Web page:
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Dealing with BIG Data. The XML Way.

Written by dcarver on September 3, 2009 – 5:20 pm

One of the constant themes I hear about users in STAR is the size of the XML files. That there is a problem parsing them, processing them, and in general trying to cram them into legacy data stores and using legacy technologies. One of the unfortunate side affects of data binding of XML is that everybody tries to use it for everything. The first and typically last tool a programmer will go for now a-days is a data binding framework. Unfortunately, this is not necessarily the best choice. In many cases, if you dig around in the xml tool bag you can find other choices.

Kurt Cagle has written an excellent rebuttal on the FUD (Fear, Uncertainty, and Doubt) that XML is not right for BIG Data. When we are talking BIG we are talking 50MB or larger. In fact, he rightly says:

Frankly, if you ARE storing your XMLdata in a relational database repository, then you’re throwing valuable money away, because you’re adding a hideous performance penalty on every transaction.

Kurt Cagle, XMLToday.com

He goes on to talk about the role of XML Databases and how in many ways they are out performing their relational database counterparts. STAR has several very large BODs that may need to be processed and queried. PartsMaster, LaborOperations, PartsPriceList, and RepairOrder are a few that come to mind. Processing these with data binding is definitely not the way to go. Supplementing an existing Relational Database with an XML Database can be very beneficial. It also allows you to work with XML natively without necessarily having to do a data transformation to get at the relevent information. Investigate your existing Relational Database as many have XML Data Storage abilities. XML can be a good fit for Big Data, it just takes using the right tool for the right job, and not trying to use the same tool for every job.


Posted in STAR, XML, bods, efficency, efficiency, standards | No Comments »

STAR 2009 Release: Bridging the Gaps

Written by dcarver on May 18, 2009 – 5:38 pm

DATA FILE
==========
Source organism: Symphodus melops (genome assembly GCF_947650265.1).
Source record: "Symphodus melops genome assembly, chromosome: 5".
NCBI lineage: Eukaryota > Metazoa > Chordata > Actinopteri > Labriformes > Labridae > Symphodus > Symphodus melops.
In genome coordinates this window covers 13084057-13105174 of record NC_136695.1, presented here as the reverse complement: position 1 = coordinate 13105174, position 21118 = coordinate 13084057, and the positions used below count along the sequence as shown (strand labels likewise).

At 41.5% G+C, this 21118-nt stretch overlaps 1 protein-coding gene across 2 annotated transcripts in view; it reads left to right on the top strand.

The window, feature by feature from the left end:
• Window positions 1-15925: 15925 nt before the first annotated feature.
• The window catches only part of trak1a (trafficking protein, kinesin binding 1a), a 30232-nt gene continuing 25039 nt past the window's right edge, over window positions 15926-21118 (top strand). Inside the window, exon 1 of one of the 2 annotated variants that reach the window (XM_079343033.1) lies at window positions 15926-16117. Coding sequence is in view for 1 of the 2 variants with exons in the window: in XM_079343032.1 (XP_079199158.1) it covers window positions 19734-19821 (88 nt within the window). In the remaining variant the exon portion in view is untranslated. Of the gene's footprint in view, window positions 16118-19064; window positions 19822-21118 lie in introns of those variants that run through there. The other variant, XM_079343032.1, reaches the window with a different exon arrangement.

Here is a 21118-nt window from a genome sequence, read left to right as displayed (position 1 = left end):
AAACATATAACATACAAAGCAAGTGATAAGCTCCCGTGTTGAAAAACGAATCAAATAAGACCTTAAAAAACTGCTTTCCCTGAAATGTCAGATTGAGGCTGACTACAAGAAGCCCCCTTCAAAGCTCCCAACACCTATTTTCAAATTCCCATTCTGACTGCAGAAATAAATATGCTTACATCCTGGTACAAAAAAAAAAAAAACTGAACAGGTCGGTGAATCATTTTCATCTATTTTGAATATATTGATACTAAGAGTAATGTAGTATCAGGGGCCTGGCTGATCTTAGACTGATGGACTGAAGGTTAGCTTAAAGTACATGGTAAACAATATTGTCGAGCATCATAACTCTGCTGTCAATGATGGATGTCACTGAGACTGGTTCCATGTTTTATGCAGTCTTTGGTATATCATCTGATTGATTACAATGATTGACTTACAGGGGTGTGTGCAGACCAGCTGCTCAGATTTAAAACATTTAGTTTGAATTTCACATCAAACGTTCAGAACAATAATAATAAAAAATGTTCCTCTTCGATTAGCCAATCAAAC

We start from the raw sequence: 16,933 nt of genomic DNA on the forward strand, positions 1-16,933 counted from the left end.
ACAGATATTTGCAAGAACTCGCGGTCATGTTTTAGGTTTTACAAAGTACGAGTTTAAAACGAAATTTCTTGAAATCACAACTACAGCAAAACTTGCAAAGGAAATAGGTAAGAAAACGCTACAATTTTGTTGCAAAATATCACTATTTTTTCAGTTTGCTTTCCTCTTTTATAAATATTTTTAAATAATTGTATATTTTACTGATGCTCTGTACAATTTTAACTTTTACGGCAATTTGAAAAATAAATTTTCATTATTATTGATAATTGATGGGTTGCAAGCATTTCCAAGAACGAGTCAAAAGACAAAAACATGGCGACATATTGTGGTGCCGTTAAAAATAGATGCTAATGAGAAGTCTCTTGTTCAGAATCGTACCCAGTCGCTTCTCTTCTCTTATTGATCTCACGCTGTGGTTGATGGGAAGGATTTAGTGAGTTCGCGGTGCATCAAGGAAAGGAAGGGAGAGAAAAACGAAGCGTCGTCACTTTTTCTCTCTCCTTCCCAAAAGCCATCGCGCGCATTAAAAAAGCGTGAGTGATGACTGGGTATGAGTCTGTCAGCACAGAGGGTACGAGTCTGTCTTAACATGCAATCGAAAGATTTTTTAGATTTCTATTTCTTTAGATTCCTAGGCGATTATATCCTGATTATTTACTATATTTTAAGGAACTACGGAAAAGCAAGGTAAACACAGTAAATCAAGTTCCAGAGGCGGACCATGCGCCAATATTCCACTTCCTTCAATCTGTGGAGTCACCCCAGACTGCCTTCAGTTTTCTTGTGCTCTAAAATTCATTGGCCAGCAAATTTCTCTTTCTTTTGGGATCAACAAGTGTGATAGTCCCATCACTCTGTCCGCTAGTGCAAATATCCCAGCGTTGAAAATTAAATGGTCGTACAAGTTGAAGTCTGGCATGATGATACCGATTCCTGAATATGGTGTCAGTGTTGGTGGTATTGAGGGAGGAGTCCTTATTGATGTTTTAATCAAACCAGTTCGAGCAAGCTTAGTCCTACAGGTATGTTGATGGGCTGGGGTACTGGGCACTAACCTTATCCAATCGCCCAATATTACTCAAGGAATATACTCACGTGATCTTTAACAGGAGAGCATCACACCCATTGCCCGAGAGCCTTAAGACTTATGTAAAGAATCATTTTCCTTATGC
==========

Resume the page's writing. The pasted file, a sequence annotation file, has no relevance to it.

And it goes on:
MCLEAN, Va., May 18 — Standards for Technology in Automotive Retail (STAR), a global information technology standards body for retail automotive and related industries, has released its final set of schema repositories for its 2008-2009 publication cycle.

With this release STAR continues to prove that while it may be “Automotive” in name, STAR is more than capable of supporting related industries such as the medium and heavy-duty truck sector. In fact, a significant portion of the enhancements in this release can be attributed to requests made by STAR’s Truck segment. These requirements focused heavily in the area of Parts Management with updates to the Parts Inventory, Parts Prices List, and Parts Shipment specifications among others. This level of cross-industry harmonization is made possible through STAR’s use of a semantically flexible vocabulary creating functional equivalents that meet the needs of multiple industries.

In addition to proving itself as a cross-industry standard, STAR continued to strengthen its position as a globally-recognized standards solution in a project with European auto manufacturers, Renault SAS and PSA Peugeot Citroen. The manufacturers worked together with STAR to identify and incorporate needed enhancements into the STAR Sales Lead standard to meet international requirements. These enhancements have since been found to meet the needs of various U.S.-based users.

The ability of the STAR organization to develop open standards that bridge the gap between industries as well as regions is a testament to its commitment to the efficient and interoperable exchange of business communications.

STAR is technology dedicated to business efficiency.


Posted in STAR, XML, bods, community, open standards | No Comments »

A Call to Testify

Written by admin on February 12, 2009 – 1:09 pm